HUMAN HEALTH Tissue engineering. Genomics. Arterial grafts made of silk. When Tufts engineers think about human health advances, we think on every scaleâ€”from tracing the neurological effects of nano-sized pollutants to mapping patterns of disease transmission worldwide.
FINDING PATTERNS IN HUMAN GENOMICS
ENGINEERING FOR PUBLIC HEALTH
DAVID M. GUTE
The Georgakoudi Lab is working on the development of non-invasive, high-resolution optical imaging modalities that enable visualization of ﬁne structures within cellular and extracellular components of tissue, without the need to add a contrast agent that may introduce artifacts or have side effects. Our tissues already have enzymes and proteins that can interact with light in unique ways that can be detected and exploited to help us identify subtle changes in important functional tissue aspects, such as metabolism and biomechanical properties. Since the techniques are non-invasive, they enable us to study multiple tissue characteristics simultaneously and dynamically over time. The lab is developing these methods to improve the understanding of diseases such as cervical and breast cancer, tissue repair mechanisms following injuries such as heart attacks, and interactions that occur in engineered tissue models. It is expected that this improved understanding will lead to improved diagnostics and therapeutics for a very broad range of applications.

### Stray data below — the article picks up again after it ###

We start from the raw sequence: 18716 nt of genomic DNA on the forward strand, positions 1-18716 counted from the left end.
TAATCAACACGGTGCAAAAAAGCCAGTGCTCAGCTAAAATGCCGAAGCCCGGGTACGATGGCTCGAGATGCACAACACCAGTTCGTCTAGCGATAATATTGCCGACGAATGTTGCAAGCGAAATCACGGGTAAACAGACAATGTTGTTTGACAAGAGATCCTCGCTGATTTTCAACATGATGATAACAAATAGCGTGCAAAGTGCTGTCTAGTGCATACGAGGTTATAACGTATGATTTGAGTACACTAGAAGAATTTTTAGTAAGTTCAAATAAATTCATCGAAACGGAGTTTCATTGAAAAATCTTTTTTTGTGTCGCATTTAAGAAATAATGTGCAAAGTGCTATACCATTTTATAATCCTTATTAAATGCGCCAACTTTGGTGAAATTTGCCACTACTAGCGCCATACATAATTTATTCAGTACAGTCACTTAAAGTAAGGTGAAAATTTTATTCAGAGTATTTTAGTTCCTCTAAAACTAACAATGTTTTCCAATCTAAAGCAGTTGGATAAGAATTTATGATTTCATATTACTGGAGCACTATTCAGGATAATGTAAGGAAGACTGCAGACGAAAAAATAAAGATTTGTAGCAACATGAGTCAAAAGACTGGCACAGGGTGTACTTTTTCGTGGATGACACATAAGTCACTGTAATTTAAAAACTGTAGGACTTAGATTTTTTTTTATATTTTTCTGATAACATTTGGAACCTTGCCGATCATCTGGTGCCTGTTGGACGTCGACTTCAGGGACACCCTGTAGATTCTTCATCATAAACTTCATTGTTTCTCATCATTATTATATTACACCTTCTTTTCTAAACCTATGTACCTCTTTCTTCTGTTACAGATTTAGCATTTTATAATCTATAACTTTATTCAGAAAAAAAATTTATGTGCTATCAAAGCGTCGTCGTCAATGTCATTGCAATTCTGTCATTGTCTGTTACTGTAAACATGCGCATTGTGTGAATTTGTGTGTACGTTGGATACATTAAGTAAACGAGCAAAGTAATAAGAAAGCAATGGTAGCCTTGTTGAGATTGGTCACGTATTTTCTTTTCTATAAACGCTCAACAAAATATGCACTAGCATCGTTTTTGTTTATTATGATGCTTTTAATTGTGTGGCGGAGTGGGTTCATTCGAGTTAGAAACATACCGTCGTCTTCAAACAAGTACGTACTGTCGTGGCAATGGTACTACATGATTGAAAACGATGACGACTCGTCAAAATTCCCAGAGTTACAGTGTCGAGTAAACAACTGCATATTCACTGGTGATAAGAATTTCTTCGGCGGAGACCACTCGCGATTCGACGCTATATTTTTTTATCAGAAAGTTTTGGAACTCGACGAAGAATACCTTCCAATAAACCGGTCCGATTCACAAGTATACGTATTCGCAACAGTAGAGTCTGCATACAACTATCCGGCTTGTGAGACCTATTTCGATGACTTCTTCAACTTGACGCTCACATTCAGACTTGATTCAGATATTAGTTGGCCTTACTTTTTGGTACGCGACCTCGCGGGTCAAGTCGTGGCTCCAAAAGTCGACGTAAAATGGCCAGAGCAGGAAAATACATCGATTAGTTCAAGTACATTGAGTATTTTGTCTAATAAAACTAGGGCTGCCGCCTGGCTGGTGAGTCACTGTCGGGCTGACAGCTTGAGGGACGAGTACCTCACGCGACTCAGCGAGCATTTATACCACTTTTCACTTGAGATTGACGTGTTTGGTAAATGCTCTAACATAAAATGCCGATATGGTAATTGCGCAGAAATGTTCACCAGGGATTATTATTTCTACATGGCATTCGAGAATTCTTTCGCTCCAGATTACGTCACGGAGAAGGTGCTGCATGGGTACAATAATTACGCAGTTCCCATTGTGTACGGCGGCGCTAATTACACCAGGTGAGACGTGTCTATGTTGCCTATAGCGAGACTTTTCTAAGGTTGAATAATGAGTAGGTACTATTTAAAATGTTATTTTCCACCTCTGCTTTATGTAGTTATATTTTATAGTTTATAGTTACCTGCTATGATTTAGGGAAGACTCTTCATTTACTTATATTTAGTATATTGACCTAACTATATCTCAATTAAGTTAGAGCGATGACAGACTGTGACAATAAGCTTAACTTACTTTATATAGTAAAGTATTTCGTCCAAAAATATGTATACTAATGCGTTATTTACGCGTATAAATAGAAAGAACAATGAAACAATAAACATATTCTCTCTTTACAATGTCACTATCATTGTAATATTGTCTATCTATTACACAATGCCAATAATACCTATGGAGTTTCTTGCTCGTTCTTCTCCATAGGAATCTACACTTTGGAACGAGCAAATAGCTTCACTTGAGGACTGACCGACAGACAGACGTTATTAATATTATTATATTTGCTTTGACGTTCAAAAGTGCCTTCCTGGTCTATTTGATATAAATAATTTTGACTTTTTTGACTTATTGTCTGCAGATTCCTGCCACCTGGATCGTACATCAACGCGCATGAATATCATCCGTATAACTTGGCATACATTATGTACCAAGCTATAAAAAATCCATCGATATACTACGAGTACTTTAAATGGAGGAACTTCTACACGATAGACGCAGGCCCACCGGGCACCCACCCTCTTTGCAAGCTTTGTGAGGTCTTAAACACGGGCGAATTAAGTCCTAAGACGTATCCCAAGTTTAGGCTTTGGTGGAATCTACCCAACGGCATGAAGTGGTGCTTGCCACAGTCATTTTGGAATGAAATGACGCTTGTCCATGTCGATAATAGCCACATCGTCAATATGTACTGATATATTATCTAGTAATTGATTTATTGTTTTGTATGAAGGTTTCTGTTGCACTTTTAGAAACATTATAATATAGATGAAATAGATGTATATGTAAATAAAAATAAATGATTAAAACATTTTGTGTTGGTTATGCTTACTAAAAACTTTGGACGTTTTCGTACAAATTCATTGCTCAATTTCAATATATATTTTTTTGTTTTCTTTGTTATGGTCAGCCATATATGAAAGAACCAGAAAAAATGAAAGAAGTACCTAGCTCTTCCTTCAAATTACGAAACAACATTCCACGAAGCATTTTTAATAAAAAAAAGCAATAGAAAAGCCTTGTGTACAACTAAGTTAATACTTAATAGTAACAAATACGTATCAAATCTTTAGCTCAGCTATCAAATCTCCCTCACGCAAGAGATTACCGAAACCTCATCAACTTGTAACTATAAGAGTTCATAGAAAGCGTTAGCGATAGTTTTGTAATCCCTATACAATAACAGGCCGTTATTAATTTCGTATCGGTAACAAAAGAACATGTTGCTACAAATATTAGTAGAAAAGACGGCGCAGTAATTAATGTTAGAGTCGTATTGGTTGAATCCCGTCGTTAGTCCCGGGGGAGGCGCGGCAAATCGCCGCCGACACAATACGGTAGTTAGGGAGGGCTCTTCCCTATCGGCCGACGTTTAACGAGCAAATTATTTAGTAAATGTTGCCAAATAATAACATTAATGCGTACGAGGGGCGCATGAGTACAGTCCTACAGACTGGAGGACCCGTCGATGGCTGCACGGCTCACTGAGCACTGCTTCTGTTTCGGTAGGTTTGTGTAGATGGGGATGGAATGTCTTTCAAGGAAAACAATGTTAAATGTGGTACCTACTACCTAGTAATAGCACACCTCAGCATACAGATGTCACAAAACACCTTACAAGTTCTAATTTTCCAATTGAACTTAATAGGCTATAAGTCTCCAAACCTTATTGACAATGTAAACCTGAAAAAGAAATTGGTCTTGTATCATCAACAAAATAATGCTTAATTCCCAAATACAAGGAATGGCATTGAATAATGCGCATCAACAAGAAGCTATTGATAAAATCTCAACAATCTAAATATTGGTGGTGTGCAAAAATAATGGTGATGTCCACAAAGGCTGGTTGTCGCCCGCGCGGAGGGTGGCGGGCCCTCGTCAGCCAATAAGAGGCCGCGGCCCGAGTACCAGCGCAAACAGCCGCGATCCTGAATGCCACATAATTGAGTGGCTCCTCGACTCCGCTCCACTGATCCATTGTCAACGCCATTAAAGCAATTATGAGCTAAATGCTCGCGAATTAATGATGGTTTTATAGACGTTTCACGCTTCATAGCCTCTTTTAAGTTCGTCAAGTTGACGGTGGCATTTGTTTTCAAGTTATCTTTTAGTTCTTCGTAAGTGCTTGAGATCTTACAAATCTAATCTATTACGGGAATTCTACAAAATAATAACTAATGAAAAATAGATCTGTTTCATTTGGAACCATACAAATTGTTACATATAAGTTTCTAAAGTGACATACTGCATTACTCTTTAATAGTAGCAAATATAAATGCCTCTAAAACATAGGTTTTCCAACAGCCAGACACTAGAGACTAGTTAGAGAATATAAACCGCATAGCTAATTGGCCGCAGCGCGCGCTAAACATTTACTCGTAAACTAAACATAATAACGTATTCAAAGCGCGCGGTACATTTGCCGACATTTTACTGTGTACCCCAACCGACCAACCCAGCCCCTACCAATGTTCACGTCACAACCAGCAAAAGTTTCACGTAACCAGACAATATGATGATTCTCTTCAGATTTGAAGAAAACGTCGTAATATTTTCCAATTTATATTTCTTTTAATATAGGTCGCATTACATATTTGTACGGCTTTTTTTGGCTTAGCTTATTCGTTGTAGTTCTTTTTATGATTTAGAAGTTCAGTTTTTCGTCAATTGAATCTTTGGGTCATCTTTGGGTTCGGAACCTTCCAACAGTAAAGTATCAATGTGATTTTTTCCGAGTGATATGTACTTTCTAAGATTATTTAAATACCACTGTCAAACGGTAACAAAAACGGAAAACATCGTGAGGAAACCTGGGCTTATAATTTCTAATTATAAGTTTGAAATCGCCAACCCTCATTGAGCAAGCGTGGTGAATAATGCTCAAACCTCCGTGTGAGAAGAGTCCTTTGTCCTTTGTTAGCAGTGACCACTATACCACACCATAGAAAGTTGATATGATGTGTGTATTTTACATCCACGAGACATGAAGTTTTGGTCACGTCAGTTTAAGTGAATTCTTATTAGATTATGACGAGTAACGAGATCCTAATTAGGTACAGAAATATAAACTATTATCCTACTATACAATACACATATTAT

When the ﬁrst draft sequence of the human genome was published in 2001, scientists were able to start reading nature’s blueprint, the instruction set for all the cells in our body. But just spelling out the letters is very different from understanding what they mean, or identifying which portions are important for different biological processes. Professor Cowen is interested in applying techniques from mathematics and computer science to identify patterns of importance in this data that can help ﬁnd genes and proteins that play critical roles in human health and disease. Integrating genomic data with data from other high-throughput data (for example, measurements of gene expression levels in patients with emphysema, versus healthy controls), the lab designs algorithms and machine learning methods that seek to identify genes that may be important in different complex diseases, and predict the structure or the function of their associated proteins.